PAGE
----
Black July

By Together Against Genocide (TAG, formerly Tamils Against Genocide), Wednesday, July 31 2013
Black July – 30 Years On
 
The attack on the Tamil people is pure ethnic violence planned well ahead and executed with ruthlessness by forces close to the government”.
 
The quotation is taken from a letter written by the then Secretary General of the Tamil United Liberation Front and Leader of the Opposition,  Appapillai Amirthalingam, to President J.R. Jayawardene, 10th August 1983. It refers to the events of July 1983 in Sri Lanka, now known as Black July, pogroms against Tamils in which estimates posit 3000 died, but as a result of which many thousands more were left homeless and or fled the island. But the quotation could describe a multitude of events in Sri Lanka, going back 30 years and more. Replace the “by forces close to the government” with “government forces” and you have a near exact description of the systematic killing of Tamil civilians in the Vanni, 2009.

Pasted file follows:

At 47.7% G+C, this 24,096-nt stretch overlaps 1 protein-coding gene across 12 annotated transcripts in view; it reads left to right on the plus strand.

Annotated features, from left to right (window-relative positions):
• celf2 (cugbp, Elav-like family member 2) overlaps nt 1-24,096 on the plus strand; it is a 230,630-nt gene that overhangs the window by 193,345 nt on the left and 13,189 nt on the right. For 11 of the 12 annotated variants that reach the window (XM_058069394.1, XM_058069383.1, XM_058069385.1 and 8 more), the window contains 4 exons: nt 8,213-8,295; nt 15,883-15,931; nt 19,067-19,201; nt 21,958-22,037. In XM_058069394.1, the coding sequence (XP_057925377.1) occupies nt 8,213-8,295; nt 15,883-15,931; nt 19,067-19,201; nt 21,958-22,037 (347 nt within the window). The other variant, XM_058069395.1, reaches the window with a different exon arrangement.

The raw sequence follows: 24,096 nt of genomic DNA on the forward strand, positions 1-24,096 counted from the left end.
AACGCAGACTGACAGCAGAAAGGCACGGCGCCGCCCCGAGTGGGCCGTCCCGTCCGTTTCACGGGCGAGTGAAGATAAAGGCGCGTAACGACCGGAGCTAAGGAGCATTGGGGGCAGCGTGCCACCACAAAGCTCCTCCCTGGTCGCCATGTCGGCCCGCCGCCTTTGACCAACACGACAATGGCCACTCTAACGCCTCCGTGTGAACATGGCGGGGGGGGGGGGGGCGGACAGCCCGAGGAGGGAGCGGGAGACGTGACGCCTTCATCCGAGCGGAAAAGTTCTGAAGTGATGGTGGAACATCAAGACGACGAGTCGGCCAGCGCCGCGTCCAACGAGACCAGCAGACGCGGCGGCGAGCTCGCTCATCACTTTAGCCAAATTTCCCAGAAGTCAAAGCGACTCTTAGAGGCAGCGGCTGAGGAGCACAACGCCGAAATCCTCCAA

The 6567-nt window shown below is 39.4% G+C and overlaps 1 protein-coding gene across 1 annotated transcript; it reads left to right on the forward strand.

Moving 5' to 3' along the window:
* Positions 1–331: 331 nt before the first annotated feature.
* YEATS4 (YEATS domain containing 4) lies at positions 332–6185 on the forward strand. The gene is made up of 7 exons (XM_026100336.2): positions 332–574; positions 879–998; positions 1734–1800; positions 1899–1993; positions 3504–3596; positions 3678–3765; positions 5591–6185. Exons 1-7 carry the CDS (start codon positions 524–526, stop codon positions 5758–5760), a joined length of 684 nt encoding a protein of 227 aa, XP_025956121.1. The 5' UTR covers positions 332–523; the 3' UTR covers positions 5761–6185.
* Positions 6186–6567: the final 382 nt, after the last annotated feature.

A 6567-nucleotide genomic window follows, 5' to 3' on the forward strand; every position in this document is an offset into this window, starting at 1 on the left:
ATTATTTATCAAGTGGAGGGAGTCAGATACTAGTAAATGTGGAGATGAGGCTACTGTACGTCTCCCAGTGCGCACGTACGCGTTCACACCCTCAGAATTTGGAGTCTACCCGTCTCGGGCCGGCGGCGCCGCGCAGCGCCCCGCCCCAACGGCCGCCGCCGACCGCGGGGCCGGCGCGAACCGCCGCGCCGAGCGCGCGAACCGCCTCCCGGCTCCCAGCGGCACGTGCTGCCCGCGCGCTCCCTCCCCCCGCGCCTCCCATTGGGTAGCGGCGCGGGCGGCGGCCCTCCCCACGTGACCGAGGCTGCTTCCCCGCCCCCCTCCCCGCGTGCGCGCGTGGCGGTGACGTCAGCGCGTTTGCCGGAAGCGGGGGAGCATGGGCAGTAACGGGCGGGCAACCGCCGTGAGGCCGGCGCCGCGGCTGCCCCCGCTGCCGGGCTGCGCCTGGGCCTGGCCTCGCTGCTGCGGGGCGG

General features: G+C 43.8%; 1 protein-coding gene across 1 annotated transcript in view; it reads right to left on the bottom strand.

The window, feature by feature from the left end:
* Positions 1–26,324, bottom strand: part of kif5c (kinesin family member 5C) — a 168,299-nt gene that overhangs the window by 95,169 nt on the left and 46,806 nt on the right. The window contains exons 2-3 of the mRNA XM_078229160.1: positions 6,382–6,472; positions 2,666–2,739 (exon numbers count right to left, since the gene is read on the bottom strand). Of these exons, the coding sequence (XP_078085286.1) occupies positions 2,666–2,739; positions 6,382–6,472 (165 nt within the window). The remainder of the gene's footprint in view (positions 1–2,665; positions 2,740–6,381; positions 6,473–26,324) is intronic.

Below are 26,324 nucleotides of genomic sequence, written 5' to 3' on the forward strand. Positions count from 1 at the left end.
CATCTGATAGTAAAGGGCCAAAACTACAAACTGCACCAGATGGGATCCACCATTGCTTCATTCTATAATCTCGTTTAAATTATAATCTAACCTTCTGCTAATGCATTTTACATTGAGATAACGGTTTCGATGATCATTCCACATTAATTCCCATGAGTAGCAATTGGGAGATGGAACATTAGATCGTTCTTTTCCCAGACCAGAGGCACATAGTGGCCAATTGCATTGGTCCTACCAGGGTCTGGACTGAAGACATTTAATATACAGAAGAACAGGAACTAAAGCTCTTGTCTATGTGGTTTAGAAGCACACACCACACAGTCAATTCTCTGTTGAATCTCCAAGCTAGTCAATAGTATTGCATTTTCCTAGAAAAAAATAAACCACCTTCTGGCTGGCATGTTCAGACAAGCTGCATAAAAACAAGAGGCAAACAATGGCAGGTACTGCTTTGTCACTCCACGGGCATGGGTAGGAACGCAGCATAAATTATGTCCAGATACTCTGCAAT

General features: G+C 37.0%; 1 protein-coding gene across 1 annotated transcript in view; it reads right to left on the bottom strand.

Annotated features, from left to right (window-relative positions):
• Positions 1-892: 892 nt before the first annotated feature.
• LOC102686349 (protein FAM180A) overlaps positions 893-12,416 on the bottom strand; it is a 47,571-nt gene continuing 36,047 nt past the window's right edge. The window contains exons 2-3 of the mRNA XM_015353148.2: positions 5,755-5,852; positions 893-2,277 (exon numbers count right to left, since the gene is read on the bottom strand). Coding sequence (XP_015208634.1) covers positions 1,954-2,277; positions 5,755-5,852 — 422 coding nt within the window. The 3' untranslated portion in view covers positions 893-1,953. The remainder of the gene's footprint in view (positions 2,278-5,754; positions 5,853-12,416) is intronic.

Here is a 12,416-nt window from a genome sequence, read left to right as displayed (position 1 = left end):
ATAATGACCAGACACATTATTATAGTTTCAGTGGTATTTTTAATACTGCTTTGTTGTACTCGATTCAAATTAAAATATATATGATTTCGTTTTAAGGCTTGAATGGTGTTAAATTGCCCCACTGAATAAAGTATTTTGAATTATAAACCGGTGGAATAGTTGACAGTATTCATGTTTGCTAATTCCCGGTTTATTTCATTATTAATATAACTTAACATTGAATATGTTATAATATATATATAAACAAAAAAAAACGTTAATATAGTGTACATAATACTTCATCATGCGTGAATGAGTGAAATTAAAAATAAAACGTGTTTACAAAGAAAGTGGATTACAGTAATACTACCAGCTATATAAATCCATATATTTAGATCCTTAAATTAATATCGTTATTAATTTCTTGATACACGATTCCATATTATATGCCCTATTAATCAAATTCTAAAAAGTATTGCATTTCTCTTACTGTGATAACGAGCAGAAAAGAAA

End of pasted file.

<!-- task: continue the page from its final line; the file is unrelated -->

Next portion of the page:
In the build up to the great spikes of violence, 1983 and 2009, in the nature of those attacks, in the aftermath and the international reaction, the similarities resound. The sameness of events three decades apart is chilling.
 
1983 is a defining moment, a Tamil 9/11, splitting events into before and after. It is imprinted in the Tamil psyche, has become an identity marker. So too has 2009, May 18th. But the horror of these particular events must not blind us to the overarching continuity in Sri Lanka of ideology and policies including of violence across the decades. In 1983, “violence against the Tamil people did not break out suddenly as a result of the killing of 13 soldiers in Jaffna”, Parliamentary Leader of the Opposition. The events preceding 1983 are significant, so too the events after 2009. The two are not isolated, freak events, but the inevitable violent peaks of genocidal policies and nationalist ideology.